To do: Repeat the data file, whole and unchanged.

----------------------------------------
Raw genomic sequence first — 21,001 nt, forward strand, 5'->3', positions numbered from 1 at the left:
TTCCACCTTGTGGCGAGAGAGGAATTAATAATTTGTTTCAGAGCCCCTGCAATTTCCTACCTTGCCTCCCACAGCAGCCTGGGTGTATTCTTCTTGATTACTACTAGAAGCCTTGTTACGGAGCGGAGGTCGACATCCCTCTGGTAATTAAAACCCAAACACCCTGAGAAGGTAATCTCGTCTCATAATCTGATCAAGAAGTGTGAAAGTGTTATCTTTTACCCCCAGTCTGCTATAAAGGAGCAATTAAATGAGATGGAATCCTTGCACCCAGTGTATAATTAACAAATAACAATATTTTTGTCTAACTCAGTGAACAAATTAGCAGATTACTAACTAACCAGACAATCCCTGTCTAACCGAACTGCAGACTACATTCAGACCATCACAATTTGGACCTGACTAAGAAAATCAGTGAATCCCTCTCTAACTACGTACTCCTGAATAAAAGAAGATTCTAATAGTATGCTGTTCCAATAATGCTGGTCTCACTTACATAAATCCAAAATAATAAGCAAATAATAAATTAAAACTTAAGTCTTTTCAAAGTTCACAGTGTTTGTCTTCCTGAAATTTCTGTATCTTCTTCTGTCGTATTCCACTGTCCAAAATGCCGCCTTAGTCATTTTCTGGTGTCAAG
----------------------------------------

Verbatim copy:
Raw genomic sequence first — 21,001 nt, forward strand, 5'->3', positions numbered from 1 at the left:
TTCCACCTTGTGGCGAGAGAGGAATTAATAATTTGTTTCAGAGCCCCTGCAATTTCCTACCTTGCCTCCCACAGCAGCCTGGGTGTATTCTTCTTGATTACTACTAGAAGCCTTGTTACGGAGCGGAGGTCGACATCCCTCTGGTAATTAAAACCCAAACACCCTGAGAAGGTAATCTCGTCTCATAATCTGATCAAGAAGTGTGAAAGTGTTATCTTTTACCCCCAGTCTGCTATAAAGGAGCAATTAAATGAGATGGAATCCTTGCACCCAGTGTATAATTAACAAATAACAATATTTTTGTCTAACTCAGTGAACAAATTAGCAGATTACTAACTAACCAGACAATCCCTGTCTAACCGAACTGCAGACTACATTCAGACCATCACAATTTGGACCTGACTAAGAAAATCAGTGAATCCCTCTCTAACTACGTACTCCTGAATAAAAGAAGATTCTAATAGTATGCTGTTCCAATAATGCTGGTCTCACTTACATAAATCCAAAATAATAAGCAAATAATAAATTAAAACTTAAGTCTTTTCAAAGTTCACAGTGTTTGTCTTCCTGAAATTTCTGTATCTTCTTCTGTCGTATTCCACTGTCCAAAATGCCGCCTTAGTCATTTTCTGGTGTCAAG